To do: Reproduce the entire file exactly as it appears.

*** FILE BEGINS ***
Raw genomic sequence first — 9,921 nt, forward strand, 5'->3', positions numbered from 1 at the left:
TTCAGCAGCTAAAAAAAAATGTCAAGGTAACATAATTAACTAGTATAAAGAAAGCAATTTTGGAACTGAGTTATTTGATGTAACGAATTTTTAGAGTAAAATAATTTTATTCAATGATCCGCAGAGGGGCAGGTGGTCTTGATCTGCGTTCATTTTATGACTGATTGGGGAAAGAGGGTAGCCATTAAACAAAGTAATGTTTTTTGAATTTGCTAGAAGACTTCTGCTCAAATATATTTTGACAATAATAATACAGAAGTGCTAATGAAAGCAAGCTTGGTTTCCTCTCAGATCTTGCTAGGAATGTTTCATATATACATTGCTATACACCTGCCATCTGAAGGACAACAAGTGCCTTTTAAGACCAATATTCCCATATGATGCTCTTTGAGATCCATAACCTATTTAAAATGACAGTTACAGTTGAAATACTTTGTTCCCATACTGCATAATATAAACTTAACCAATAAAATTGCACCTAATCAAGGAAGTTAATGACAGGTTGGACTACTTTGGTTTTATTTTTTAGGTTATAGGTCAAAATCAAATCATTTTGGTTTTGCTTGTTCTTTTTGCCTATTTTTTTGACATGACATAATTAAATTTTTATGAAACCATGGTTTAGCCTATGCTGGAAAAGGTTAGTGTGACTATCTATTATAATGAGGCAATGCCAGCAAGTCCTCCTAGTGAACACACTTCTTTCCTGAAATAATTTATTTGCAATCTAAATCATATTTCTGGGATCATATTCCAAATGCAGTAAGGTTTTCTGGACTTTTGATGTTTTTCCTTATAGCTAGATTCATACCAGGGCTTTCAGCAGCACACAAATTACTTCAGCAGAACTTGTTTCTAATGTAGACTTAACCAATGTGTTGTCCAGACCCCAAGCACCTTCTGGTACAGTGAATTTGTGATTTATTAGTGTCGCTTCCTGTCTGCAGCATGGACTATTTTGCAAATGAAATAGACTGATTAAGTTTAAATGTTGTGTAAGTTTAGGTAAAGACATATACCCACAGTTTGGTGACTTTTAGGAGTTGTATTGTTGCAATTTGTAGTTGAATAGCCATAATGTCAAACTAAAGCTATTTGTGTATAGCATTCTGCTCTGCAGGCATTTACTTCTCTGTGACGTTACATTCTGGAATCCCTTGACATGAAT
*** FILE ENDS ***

Raw genomic sequence first — 9,921 nt, forward strand, 5'->3', positions numbered from 1 at the left:
TTCAGCAGCTAAAAAAAAATGTCAAGGTAACATAATTAACTAGTATAAAGAAAGCAATTTTGGAACTGAGTTATTTGATGTAACGAATTTTTAGAGTAAAATAATTTTATTCAATGATCCGCAGAGGGGCAGGTGGTCTTGATCTGCGTTCATTTTATGACTGATTGGGGAAAGAGGGTAGCCATTAAACAAAGTAATGTTTTTTGAATTTGCTAGAAGACTTCTGCTCAAATATATTTTGACAATAATAATACAGAAGTGCTAATGAAAGCAAGCTTGGTTTCCTCTCAGATCTTGCTAGGAATGTTTCATATATACATTGCTATACACCTGCCATCTGAAGGACAACAAGTGCCTTTTAAGACCAATATTCCCATATGATGCTCTTTGAGATCCATAACCTATTTAAAATGACAGTTACAGTTGAAATACTTTGTTCCCATACTGCATAATATAAACTTAACCAATAAAATTGCACCTAATCAAGGAAGTTAATGACAGGTTGGACTACTTTGGTTTTATTTTTTAGGTTATAGGTCAAAATCAAATCATTTTGGTTTTGCTTGTTCTTTTTGCCTATTTTTTTGACATGACATAATTAAATTTTTATGAAACCATGGTTTAGCCTATGCTGGAAAAGGTTAGTGTGACTATCTATTATAATGAGGCAATGCCAGCAAGTCCTCCTAGTGAACACACTTCTTTCCTGAAATAATTTATTTGCAATCTAAATCATATTTCTGGGATCATATTCCAAATGCAGTAAGGTTTTCTGGACTTTTGATGTTTTTCCTTATAGCTAGATTCATACCAGGGCTTTCAGCAGCACACAAATTACTTCAGCAGAACTTGTTTCTAATGTAGACTTAACCAATGTGTTGTCCAGACCCCAAGCACCTTCTGGTACAGTGAATTTGTGATTTATTAGTGTCGCTTCCTGTCTGCAGCATGGACTATTTTGCAAATGAAATAGACTGATTAAGTTTAAATGTTGTGTAAGTTTAGGTAAAGACATATACCCACAGTTTGGTGACTTTTAGGAGTTGTATTGTTGCAATTTGTAGTTGAATAGCCATAATGTCAAACTAAAGCTATTTGTGTATAGCATTCTGCTCTGCAGGCATTTACTTCTCTGTGACGTTACATTCTGGAATCCCTTGACATGAAT